site located in northern Babylonia, halfway between the Tigris and Euphrates Rivers, 25 km (15.5 mi.) south of Baghdad (33°6′ N, 44°18′ E). Tell ed-Der covers an area of about 50 ha (123.5 acres). The site was probably founded slightly before the Ur III period (2112–2004 BCE), but its name at that early stage in its history is not known. However, the information yielded from the archives found in the area its excavators call operation E ascertain its identification with the Old Babylonian town of Sippar-Amnānum that appears in written sources during the reign of Sinmuballit (1812–1793 BCE); on the other hand, Dominique Charpin (1992) has shown that the names of Sippar-Amnānum, Sippar-Annunītum, Sippar-rabûm and Sippar-dūrum probably designate the same town. Later on, only Sippar-Anunītu is cited by the Assyrian king Tiglath-Pileser I (1114–1076 BCE) among his conquests—the name that remained until the Persian period (539–333 BCE). The meaning of Der as “cloister” or “enclosure” has not yet been established with certainty.
In 1891, E. A. W. Budge drew many thousands of clay tablets out of the mounds at ed-Der. Three years later, Victor Scheil made a more modest find but presumed that ancient Sippar-Amnānum lay hidden underneath the ruins. Walter Andrae and Julius Jordan visited the site In 1927 and drew the first precise plans; it was not until 1941 that excavations were organized, by Taha Baqir and Mohammad Ali Mustafa under Iraqi government auspices. Since 1970 a Belgian team directed by Léon De Meyer and Hermann Gasche has systematically investigated the site. In the area the excavators call operation A an area with private houses was selected for stratigraphic analysis: seventeen successive building stages are represented by some 6 m of cultural debris, from the twenty-first to the end of the eighteenth centuries BCE. The considerable information gathered is featured in various synthetic studies (e.g., urbanization, domestic architecture, graves, pottery, terra-cotta figurines, texts).
The results of the work undertaken on the imposing peripheral levee (operation B) were unexpected. This impressive mass does not hide a traditional city wall, as had been anticipated, but an earthen dike (with a width of a least 45 m; see De Meyer, Gasche, and Paepe, 1971, plan 1), whose function was to protect the town from flooding. It is known, however, that Sippar-Amnānum was encircled by a real fortification wall because King Samsuiluna (1749–1712 BCE) mentions it in a letter. This wall can now be identified with a structure 6 m wide that appeared under the slightly later earthen dike mentioned above. Archaeological evidence has ascertained that the wall was destroyed by floods and then replaced by the earthen dike that, prior to the Kassite period (1595–1155 BCE), was raised several times.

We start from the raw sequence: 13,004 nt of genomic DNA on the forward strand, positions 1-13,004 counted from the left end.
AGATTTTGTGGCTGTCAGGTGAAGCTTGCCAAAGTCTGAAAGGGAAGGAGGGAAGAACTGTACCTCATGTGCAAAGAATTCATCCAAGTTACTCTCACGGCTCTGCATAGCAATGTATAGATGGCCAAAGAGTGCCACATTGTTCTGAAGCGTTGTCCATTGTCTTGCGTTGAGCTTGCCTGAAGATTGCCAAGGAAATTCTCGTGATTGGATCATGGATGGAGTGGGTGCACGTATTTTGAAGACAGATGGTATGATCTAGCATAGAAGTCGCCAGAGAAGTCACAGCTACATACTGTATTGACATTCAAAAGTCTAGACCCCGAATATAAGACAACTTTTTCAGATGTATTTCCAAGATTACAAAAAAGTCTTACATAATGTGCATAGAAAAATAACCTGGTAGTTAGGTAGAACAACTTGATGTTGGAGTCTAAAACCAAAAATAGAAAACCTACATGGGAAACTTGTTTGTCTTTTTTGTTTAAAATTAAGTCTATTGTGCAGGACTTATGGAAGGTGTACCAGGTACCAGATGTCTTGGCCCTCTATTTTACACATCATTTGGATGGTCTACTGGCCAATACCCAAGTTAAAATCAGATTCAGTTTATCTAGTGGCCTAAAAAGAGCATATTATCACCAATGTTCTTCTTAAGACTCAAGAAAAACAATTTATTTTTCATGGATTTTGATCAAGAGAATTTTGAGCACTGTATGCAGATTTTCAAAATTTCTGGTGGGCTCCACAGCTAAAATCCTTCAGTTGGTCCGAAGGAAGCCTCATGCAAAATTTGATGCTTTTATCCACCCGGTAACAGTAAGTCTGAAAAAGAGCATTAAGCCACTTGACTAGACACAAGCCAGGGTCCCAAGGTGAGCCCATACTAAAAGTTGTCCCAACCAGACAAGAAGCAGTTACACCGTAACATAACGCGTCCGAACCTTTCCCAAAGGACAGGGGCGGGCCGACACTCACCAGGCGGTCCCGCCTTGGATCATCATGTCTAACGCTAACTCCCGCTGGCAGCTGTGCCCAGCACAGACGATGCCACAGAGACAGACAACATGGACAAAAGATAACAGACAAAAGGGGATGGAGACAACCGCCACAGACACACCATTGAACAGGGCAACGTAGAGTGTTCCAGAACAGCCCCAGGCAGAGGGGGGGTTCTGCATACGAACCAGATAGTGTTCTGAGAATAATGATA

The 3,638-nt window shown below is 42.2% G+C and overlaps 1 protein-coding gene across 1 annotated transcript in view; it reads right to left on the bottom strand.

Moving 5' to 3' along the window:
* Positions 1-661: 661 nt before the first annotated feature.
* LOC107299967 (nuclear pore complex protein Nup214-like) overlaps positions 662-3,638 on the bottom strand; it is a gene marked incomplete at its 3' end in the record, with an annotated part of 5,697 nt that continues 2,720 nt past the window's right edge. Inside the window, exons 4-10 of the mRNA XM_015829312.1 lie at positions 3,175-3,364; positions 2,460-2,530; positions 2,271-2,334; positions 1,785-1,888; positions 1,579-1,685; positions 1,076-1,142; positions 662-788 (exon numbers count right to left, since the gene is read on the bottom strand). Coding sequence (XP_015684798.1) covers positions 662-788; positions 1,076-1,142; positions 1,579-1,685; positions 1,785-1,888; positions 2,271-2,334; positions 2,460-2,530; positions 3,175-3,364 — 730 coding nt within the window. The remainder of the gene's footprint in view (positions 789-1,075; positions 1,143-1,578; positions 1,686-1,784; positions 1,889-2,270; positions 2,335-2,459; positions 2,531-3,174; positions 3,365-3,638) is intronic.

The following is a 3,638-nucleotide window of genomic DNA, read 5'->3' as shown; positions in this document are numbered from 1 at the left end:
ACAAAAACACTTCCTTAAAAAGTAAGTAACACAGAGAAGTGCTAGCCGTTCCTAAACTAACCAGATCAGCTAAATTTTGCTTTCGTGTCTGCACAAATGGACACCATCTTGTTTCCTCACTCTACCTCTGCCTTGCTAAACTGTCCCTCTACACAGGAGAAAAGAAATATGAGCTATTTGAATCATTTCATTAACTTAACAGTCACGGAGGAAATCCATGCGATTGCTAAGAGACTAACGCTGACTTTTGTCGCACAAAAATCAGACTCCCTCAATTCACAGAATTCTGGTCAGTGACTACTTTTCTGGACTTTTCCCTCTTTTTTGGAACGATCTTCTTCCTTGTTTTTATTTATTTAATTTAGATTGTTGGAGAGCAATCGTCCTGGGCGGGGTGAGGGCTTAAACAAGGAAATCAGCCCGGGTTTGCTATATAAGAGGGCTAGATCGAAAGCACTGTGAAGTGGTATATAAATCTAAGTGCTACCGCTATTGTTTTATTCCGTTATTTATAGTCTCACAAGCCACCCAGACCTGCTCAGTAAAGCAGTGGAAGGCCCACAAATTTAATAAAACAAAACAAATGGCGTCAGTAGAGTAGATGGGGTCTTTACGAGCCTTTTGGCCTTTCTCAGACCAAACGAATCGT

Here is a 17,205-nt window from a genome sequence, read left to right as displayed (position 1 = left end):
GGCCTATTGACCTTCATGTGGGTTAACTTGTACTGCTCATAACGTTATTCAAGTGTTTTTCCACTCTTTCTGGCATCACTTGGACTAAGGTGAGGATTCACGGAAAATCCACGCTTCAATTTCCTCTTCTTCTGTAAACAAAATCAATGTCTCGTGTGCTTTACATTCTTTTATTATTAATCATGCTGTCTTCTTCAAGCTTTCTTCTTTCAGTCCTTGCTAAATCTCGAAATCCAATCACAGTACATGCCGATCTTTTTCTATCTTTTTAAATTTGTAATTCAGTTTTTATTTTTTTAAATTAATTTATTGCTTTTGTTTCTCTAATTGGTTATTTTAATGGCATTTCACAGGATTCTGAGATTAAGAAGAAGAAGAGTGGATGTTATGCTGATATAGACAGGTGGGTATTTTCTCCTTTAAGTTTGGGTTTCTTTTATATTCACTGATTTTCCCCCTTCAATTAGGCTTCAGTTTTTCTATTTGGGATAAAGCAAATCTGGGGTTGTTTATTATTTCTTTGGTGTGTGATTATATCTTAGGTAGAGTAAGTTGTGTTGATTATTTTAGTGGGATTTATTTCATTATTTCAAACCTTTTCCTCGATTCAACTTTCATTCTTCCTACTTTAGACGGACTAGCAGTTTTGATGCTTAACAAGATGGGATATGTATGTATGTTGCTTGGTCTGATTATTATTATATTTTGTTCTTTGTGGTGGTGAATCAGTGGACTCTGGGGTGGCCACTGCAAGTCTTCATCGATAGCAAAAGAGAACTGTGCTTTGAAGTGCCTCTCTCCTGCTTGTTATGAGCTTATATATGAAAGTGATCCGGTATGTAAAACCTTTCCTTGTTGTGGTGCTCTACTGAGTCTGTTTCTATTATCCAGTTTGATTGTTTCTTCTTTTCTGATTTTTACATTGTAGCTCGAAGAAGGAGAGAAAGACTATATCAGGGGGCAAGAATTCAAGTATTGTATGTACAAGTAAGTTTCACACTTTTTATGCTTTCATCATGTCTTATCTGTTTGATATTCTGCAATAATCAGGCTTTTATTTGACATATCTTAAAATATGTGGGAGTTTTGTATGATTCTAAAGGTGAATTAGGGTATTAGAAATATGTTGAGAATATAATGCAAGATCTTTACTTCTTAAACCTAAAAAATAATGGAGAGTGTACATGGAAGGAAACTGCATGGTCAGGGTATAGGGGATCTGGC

The most important discoveries were made in operation E and came from the house of Ur-Utu (see figure 1), chief dirge singer (gala.maḫ) of Annunitum, the main goddess of Sippar- Amnānum. More than two thousand tablets give invaluable information not only concerning social, economic, and religious life but also about the mutable commercial activities of Ur-Utu, a highly placed religious dignitary at that time. Ur-Utu's house was burned In 1629 BCE, that being the date of the latest text found in the archives. The ruins were totally covered with a sandy sediment, which indicates a period of abandonment of the area until it was reoccupied in about 1400 BCE. Installations from that reoccupation were cleared in operation E3, where the most recent remains are probably from the time of Šagarakti-Šuriaš (1245–1233 BCE).
The excavations at Tell ed-Der have not yet revealed material from the Neo-Babylonian period. The question, then, is where the Temple of Annunitu, commemorated in an inscription of Nabonidus (555–539 BCE) as the work of that king, is to be found.
- Charpin, Dominique. “Sippar: Deux villes jumelles.” Revue d'Assyriologie et d'Archéologie Orientale 82 (1988): 13–32. Essential study of the toponyms in the area of Sippar in the Old Babylonian period.
- Charpin, Dominique. “Le point sur les deux Sippar.” Nouvelles Assyriologiques Brèves et Utilitaires, no. 114 (1992): 84–85. Supplement to the aforementioned study.
- De Meyer, Léon, Hermann Gasche, and Roland Paepe. Tell ed-Dēr I. Louvain, 1971. Preliminary reports on the first excavation season at Tell ed-Der (Old Babylonian period).
- De Meyer, Léon, ed. Tell ed-Dēr. Vols. 2 and 4. Louvain, 1978–1984. Progress reports including reports of excavations, publication of texts, cylinder seals, metal vessels and metal analysis, studies on regional geomorphology, fauna and botanical remains (Ur III, Isin-Larsa, and Old Babylonian periods).
- Gasche, Hermann. La Babylonie au 17e siècle avant notre ère: Approche archéologique, problèmes et perspectives. Ghent, 1989. The house of Ur-Utu, gala.maḫ of Annunītum, followed by a study of the declining Old Babylonian period.
- Gasche, Hermann, et al. “Tell ed- Dēr, 1985–1987: Les vestiges mésobabyloniens.” Northern Akkad Project Reports 6 (1991): 9–94. Reports on the Kassite remains found at Tell ed-Der, including the pottery, epigraphic finds, and the fauna.
- Lerberghe, Karel van, and Gabriela Voet. Sippar-Amnānum: The Ur-Utu Archive. Vol. 1. Ghent, 1991. Publication of 106 texts found in the Ur-Utu archives, with a study of the seal impressions and sealing practices.
Léon De Meyer